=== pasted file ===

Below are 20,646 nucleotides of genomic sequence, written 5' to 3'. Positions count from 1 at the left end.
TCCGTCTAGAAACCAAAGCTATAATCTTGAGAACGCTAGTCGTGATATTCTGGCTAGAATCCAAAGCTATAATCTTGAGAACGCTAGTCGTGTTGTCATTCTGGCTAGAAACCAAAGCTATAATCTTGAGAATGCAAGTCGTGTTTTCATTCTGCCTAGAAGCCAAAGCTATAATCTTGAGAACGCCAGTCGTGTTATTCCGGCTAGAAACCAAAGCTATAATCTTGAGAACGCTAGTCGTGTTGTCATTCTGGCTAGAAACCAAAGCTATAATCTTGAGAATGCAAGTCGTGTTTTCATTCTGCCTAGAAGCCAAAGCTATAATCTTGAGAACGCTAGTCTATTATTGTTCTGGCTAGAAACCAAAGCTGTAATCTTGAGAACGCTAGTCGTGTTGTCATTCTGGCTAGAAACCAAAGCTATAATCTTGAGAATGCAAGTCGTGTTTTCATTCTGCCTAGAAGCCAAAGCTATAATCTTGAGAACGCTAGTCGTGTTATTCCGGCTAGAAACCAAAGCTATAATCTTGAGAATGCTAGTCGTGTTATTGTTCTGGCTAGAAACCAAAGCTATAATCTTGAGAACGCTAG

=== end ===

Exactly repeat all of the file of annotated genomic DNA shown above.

Below are 20,646 nucleotides of genomic sequence, written 5' to 3'. Positions count from 1 at the left end.
TCCGTCTAGAAACCAAAGCTATAATCTTGAGAACGCTAGTCGTGATATTCTGGCTAGAATCCAAAGCTATAATCTTGAGAACGCTAGTCGTGTTGTCATTCTGGCTAGAAACCAAAGCTATAATCTTGAGAATGCAAGTCGTGTTTTCATTCTGCCTAGAAGCCAAAGCTATAATCTTGAGAACGCCAGTCGTGTTATTCCGGCTAGAAACCAAAGCTATAATCTTGAGAACGCTAGTCGTGTTGTCATTCTGGCTAGAAACCAAAGCTATAATCTTGAGAATGCAAGTCGTGTTTTCATTCTGCCTAGAAGCCAAAGCTATAATCTTGAGAACGCTAGTCTATTATTGTTCTGGCTAGAAACCAAAGCTGTAATCTTGAGAACGCTAGTCGTGTTGTCATTCTGGCTAGAAACCAAAGCTATAATCTTGAGAATGCAAGTCGTGTTTTCATTCTGCCTAGAAGCCAAAGCTATAATCTTGAGAACGCTAGTCGTGTTATTCCGGCTAGAAACCAAAGCTATAATCTTGAGAATGCTAGTCGTGTTATTGTTCTGGCTAGAAACCAAAGCTATAATCTTGAGAACGCTAG